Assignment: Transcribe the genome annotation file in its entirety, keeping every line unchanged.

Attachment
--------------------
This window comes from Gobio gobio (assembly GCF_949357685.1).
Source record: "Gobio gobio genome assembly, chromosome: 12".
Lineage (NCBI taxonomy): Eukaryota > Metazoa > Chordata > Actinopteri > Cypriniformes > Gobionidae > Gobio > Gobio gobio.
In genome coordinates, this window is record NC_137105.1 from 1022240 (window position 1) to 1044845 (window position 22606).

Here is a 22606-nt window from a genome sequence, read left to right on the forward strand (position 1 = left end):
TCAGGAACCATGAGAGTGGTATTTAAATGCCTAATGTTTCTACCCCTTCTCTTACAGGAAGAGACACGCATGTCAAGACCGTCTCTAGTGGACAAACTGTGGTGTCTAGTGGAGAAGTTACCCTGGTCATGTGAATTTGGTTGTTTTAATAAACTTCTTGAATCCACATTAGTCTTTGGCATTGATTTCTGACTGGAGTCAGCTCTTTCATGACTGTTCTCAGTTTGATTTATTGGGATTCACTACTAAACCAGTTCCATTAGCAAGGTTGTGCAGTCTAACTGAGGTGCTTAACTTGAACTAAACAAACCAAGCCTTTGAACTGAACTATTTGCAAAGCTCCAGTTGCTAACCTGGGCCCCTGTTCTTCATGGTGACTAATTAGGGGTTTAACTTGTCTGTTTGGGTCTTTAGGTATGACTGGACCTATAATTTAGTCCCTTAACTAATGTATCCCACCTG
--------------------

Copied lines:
This window comes from Gobio gobio (assembly GCF_949357685.1).
Source record: "Gobio gobio genome assembly, chromosome: 12".
Lineage (NCBI taxonomy): Eukaryota > Metazoa > Chordata > Actinopteri > Cypriniformes > Gobionidae > Gobio > Gobio gobio.
In genome coordinates, this window is record NC_137105.1 from 1022240 (window position 1) to 1044845 (window position 22606).

Here is a 22606-nt window from a genome sequence, read left to right on the forward strand (position 1 = left end):
TCAGGAACCATGAGAGTGGTATTTAAATGCCTAATGTTTCTACCCCTTCTCTTACAGGAAGAGACACGCATGTCAAGACCGTCTCTAGTGGACAAACTGTGGTGTCTAGTGGAGAAGTTACCCTGGTCATGTGAATTTGGTTGTTTTAATAAACTTCTTGAATCCACATTAGTCTTTGGCATTGATTTCTGACTGGAGTCAGCTCTTTCATGACTGTTCTCAGTTTGATTTATTGGGATTCACTACTAAACCAGTTCCATTAGCAAGGTTGTGCAGTCTAACTGAGGTGCTTAACTTGAACTAAACAAACCAAGCCTTTGAACTGAACTATTTGCAAAGCTCCAGTTGCTAACCTGGGCCCCTGTTCTTCATGGTGACTAATTAGGGGTTTAACTTGTCTGTTTGGGTCTTTAGGTATGACTGGACCTATAATTTAGTCCCTTAACTAATGTATCCCACCTG